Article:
OREM College student Karen Patterson almost lost her eyes to a pit bull terrier this weekend.
The pit bull didn't touch Patterson, who is blind, but he mauled her guide dog, Jayla, whom Patterson fondly calls her "eyes."
Jayla, a yellow Labrador retriever, may never be the same.
"I think the owners should have taken a little bit more responsibility," Patterson said Monday from her Orem apartment. "People who own an aggressive breed need to be aware that they have a great responsibility to keep it under control and on a leash. I'm a little bit angry."
That's understandable because Jayla was more than a pet to Patterson. The dog suffered a flesh wound to her left shoulder that required stitches but should heal within three weeks. Jayla's mental state is another matter, since some guide dogs never regain their emotional stability and can't perform adequately after an attack.
The pit bull was put to sleep Monday, and its owner was cited with owning a vicious animal and having a dog running at large, Orem Police Lt. Doug Edwards said.
Patterson was taking Jayla for a walk Saturday near 1500 S. Main when she heard someone calling after a dog. Suddently, Jayla was under attack.
"Just the sound of the pit bull, I thought it was going to totally rip (Jayla) up," Patterson said. "I was afraid it would let go of her and turn on me."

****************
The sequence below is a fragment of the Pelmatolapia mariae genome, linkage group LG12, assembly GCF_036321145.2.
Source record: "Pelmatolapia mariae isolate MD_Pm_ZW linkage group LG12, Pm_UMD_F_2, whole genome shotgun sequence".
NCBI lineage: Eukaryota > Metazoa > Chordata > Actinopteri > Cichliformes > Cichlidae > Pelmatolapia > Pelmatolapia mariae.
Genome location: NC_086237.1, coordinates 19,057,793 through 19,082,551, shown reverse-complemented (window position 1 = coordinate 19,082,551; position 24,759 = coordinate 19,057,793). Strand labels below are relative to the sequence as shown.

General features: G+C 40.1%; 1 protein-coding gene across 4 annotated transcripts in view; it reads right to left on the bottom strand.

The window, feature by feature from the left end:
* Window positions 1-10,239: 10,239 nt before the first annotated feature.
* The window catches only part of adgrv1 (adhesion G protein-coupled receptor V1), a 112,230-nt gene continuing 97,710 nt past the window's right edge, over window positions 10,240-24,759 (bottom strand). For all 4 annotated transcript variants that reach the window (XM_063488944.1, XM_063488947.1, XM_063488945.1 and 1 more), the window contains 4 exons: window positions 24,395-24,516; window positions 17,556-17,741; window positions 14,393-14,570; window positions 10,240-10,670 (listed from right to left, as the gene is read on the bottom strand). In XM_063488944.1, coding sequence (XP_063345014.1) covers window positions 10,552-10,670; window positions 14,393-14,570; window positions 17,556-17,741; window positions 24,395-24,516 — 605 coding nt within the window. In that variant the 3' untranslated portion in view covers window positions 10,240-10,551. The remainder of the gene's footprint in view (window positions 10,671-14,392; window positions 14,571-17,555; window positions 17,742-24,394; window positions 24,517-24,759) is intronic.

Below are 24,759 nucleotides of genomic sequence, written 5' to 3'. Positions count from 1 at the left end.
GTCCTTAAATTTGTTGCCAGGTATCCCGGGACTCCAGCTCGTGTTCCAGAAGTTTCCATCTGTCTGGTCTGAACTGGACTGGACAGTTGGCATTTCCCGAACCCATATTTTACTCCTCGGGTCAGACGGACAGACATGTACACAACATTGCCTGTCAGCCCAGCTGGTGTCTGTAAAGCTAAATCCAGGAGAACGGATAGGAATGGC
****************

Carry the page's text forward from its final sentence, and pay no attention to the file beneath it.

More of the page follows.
The pit bull had been playing in an unfenced yard with its owner before the attack occurred. The dog's owner pulled it off Jayla immediately after the attack.
Patterson said she began walking home with her injured dog before someone told her Jayla was bleeding. The owner of the pit bull then gave Patterson a ride home. She said she was still shaking with fear at 11 p.m.
"I consider my dog a little bit more than just a pet, because I can't function without her," Patterson said. "She's my eyes."
Patterson was born with an eye disease that has resulted in night blindness (she can't see in the dark), a loss of peripheral vision and blurred vision.
Jayla helps her catch the bus to Utah Valley State College and guides her to classes.
Jayla is Patterson's first guide dog, and she had hoped the dog would be the last. Jayla has been with Patterson for three years, and most guide dogs live for eight to 10 years.
Now, Patterson's not sure how much longer Jayla will be with her. Once the dog heals, its skills will be evaluated by a field representative for guide dogs or by Patterson herself.
Patterson is a senior at UVSC majoring in psychology, and she hopes to pursue a post-graduate degree at the University of Utah to learn how to teach others to read Braille. Those plans are on hold until Jayla recovers.
"It would be really upsetting for me to have to get another dog. I'm so attached to Jayla it would be hard getting used to another dog," she said.
Because Jayla is always on a leash in public, it's hard for Patterson to understand why the pit bull roamed free. She remembers how cautious her parents were with the Doberman pinscher dogs they had during her childhood. She says such caution is necessary with dogs that can become aggressive.
Pit bulls have become more popular in recent years, despite warnings that the dogs can attack other animals, strangers and even their owners. Several lawmakers have sponsored legislation trying to ban pit bulls from their cities.